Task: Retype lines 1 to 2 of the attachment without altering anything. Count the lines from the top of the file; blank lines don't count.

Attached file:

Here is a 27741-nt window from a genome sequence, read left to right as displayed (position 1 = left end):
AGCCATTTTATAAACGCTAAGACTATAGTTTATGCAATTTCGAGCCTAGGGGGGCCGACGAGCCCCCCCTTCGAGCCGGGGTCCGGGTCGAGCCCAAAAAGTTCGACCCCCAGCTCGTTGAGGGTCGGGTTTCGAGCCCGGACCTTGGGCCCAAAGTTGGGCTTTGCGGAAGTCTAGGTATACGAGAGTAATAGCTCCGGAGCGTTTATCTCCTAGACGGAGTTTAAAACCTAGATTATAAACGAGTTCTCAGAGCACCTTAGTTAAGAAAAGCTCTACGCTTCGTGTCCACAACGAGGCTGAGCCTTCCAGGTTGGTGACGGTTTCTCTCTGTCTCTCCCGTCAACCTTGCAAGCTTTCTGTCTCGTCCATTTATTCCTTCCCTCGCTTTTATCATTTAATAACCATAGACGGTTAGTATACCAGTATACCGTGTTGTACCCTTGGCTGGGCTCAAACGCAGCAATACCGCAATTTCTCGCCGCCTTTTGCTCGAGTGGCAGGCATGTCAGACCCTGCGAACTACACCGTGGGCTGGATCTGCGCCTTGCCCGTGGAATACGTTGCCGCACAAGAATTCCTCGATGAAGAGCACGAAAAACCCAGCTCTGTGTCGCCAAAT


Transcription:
Here is a 27741-nt window from a genome sequence, read left to right as displayed (position 1 = left end):
AGCCATTTTATAAACGCTAAGACTATAGTTTATGCAATTTCGAGCCTAGGGGGGCCGACGAGCCCCCCCTTCGAGCCGGGGTCCGGGTCGAGCCCAAAAAGTTCGACCCCCAGCTCGTTGAGGGTCGGGTTTCGAGCCCGGACCTTGGGCCCAAAGTTGGGCTTTGCGGAAGTCTAGGTATACGAGAGTAATAGCTCCGGAGCGTTTATCTCCTAGACGGAGTTTAAAACCTAGATTATAAACGAGTTCTCAGAGCACCTTAGTTAAGAAAAGCTCTACGCTTCGTGTCCACAACGAGGCTGAGCCTTCCAGGTTGGTGACGGTTTCTCTCTGTCTCTCCCGTCAACCTTGCAAGCTTTCTGTCTCGTCCATTTATTCCTTCCCTCGCTTTTATCATTTAATAACCATAGACGGTTAGTATACCAGTATACCGTGTTGTACCCTTGGCTGGGCTCAAACGCAGCAATACCGCAATTTCTCGCCGCCTTTTGCTCGAGTGGCAGGCATGTCAGACCCTGCGAACTACACCGTGGGCTGGATCTGCGCCTTGCCCGTGGAATACGTTGCCGCACAAGAATTCCTCGATGAAGAGCACGAAAAACCCAGCTCTGTGTCGCCAAAT